Medical simulators help train healthcare providers on simulated patients

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Imagine X-RAY vision that allows you to virtually see inside the human body. A locally-based company is building it to help train doctors and other healthcare providers.

The new technology was presented by CAE Healthcare based in Sarasota at a national conference in Orlando. CAE Healthcare president Dr. Robert Amyot said the new medical simulator uses Microsoft's Hololens technology to project 3-D holograms in CAE's patient simulator mannequins.

The user puts a viewing device on their head which allows them to see internal organs and learn treatment procedures.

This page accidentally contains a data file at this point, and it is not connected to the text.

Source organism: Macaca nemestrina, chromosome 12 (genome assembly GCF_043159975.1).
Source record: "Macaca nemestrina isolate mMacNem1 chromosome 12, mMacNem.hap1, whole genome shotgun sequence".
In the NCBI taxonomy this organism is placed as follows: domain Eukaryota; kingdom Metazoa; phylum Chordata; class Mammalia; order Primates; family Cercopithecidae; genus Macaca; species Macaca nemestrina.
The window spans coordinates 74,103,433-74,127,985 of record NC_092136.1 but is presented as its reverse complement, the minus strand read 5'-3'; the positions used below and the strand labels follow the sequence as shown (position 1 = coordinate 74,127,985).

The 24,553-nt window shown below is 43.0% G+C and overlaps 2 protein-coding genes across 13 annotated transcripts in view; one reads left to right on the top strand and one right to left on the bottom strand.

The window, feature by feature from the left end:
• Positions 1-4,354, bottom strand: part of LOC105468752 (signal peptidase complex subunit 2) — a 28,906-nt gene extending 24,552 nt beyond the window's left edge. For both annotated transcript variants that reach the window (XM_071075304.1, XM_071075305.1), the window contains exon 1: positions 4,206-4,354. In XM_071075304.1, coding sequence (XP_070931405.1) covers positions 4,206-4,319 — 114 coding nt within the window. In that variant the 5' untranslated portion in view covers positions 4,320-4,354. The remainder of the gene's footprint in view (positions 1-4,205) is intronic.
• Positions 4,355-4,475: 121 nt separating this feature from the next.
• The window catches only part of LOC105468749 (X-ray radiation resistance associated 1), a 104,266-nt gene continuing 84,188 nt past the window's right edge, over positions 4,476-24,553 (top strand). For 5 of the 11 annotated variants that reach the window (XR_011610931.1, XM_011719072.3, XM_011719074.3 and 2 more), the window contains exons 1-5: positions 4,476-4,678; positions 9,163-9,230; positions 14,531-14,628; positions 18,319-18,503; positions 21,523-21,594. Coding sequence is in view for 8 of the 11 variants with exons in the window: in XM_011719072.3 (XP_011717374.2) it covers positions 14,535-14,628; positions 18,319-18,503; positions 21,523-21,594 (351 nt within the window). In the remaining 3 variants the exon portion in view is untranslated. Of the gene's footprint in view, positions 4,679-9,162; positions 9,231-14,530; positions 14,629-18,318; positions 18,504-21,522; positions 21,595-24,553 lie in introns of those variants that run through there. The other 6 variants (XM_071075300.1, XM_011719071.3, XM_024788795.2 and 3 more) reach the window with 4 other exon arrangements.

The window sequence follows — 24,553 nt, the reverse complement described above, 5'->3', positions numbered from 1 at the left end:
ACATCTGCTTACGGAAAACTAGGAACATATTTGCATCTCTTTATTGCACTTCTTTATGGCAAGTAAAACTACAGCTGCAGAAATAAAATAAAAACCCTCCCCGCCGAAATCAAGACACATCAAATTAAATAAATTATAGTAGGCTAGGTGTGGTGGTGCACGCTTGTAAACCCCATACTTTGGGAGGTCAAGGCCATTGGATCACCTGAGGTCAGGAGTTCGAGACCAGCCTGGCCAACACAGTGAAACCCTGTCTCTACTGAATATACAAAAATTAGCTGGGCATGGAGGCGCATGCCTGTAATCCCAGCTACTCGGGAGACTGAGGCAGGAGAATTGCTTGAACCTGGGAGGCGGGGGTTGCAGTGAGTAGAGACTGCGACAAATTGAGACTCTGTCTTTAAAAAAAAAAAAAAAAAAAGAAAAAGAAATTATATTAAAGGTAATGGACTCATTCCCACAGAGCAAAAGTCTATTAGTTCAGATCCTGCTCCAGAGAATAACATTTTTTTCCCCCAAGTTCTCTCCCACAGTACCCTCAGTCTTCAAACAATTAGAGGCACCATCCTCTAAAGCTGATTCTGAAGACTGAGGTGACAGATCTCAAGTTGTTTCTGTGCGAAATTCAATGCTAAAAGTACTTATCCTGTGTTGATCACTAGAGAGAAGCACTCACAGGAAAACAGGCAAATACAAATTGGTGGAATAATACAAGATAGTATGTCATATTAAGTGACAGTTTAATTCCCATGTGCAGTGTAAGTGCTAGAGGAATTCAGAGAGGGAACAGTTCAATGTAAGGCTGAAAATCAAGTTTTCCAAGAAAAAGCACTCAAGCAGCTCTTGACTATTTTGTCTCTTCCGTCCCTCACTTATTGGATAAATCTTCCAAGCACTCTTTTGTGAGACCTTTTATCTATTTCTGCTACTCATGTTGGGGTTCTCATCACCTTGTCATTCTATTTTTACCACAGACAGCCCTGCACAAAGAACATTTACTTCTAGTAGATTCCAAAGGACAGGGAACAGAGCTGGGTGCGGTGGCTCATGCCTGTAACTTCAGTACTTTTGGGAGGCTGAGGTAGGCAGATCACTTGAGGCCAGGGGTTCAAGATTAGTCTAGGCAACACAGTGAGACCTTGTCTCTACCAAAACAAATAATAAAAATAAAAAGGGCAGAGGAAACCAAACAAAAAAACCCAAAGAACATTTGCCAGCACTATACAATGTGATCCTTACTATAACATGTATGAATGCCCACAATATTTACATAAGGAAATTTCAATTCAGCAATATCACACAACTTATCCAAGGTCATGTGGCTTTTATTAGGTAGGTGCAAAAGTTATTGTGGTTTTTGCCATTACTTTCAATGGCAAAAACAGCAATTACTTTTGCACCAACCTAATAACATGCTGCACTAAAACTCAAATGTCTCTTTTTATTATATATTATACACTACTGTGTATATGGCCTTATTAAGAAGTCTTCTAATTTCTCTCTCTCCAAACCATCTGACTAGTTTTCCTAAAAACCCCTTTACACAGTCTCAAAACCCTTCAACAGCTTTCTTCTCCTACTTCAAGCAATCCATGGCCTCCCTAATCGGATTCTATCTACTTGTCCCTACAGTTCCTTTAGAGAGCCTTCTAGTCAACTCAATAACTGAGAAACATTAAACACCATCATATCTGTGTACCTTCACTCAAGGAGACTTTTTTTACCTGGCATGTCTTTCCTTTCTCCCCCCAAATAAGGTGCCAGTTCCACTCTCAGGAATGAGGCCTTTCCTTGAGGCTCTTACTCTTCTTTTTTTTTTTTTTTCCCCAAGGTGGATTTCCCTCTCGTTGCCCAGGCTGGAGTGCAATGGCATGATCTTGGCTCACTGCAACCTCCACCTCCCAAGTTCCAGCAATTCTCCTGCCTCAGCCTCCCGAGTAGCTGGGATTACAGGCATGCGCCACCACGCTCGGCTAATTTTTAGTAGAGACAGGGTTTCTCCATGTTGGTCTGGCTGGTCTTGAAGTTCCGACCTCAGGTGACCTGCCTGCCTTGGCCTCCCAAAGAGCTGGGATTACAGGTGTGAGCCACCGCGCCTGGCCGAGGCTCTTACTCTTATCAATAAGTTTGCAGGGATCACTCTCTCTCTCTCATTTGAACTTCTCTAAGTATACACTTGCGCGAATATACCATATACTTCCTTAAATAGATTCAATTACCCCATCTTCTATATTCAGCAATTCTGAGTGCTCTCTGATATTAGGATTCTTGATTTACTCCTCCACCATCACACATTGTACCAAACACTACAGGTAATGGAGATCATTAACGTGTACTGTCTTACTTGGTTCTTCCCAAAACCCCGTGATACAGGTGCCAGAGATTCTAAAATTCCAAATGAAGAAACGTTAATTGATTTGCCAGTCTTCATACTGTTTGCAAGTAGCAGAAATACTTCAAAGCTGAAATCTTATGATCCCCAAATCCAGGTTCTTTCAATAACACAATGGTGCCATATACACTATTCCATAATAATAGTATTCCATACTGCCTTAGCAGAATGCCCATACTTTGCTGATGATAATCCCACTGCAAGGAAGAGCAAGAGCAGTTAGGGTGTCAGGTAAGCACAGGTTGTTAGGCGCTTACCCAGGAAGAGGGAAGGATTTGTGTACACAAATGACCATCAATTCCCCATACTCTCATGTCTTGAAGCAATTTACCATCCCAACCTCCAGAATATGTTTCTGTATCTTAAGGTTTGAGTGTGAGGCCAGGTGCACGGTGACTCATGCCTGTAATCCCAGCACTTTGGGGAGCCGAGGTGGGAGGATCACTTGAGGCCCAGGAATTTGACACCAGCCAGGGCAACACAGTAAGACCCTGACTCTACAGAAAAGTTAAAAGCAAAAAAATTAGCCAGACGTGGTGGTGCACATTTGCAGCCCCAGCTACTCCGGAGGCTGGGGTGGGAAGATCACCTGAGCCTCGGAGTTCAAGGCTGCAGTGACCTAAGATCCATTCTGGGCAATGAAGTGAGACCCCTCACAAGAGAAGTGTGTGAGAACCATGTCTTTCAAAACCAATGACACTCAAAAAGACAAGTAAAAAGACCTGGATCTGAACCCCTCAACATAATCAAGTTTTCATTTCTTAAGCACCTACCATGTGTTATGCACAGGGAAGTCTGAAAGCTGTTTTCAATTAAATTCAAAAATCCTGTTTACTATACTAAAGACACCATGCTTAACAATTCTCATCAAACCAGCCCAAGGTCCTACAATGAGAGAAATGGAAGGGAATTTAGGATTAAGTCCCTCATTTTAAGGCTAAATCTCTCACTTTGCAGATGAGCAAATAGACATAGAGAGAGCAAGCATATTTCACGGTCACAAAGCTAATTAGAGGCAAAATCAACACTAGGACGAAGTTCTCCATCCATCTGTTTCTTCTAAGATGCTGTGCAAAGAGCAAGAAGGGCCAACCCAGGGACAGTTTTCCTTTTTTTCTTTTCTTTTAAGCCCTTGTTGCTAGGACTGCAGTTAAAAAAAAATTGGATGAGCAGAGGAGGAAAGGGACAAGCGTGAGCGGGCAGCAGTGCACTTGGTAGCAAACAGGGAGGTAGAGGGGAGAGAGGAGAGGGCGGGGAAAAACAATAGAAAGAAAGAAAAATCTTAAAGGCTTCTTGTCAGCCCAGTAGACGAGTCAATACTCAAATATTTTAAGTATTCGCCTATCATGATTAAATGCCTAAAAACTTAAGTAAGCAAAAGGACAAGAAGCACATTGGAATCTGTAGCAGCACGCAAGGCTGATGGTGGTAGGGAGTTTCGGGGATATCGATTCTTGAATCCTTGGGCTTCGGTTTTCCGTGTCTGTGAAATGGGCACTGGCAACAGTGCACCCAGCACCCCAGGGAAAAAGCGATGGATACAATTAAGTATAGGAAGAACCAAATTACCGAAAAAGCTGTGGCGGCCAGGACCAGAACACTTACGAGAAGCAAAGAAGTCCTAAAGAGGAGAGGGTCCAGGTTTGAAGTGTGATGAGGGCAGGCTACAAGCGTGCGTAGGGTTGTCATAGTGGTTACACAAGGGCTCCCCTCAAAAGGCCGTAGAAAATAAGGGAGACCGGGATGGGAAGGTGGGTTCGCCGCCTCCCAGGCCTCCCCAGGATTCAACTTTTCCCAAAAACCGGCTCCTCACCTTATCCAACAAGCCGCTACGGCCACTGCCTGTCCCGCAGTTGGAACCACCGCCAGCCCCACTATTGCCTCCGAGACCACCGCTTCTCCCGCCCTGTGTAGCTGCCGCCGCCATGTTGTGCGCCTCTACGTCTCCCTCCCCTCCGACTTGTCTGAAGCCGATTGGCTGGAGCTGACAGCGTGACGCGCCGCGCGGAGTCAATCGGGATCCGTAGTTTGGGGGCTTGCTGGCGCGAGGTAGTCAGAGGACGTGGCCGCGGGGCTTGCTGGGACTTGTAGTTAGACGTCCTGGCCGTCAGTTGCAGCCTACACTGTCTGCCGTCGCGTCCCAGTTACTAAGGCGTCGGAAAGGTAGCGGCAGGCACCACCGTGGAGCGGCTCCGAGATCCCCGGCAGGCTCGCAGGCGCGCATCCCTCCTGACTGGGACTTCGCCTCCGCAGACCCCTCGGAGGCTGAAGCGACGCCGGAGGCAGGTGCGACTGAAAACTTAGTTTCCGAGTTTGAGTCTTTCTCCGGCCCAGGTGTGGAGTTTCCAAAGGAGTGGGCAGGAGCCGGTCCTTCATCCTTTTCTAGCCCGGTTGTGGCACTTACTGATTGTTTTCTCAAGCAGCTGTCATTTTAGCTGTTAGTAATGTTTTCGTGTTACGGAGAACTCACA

Amyot said doctors and other healthcare providers can train using the simulators without risk. 

"Because no life is on the line, when they’re good enough and in the real clininical environment, they’re prepared for any situation." Amyot said. 

He said CAE Healthcare has benefited from technology and expertise from CAE U.S.A., based in Tampa, which makes aircraft simulators and trains military pilots from around the world.

Amyot said healthcare simulators are designed for use in hospitals and universities to train new students and sharpen the skills of people already providing health services.

"The great news for folks like you and I, who are consumers of healthcare, is that our students will have worked on simulated patients long before they touch a real human being," said Marisa Belote, an instructor in the physician assistant masters program at the University of Tampa.

Amyot said CAE's medical simulator systems range in price from a few thousand dollars to more than $250,000.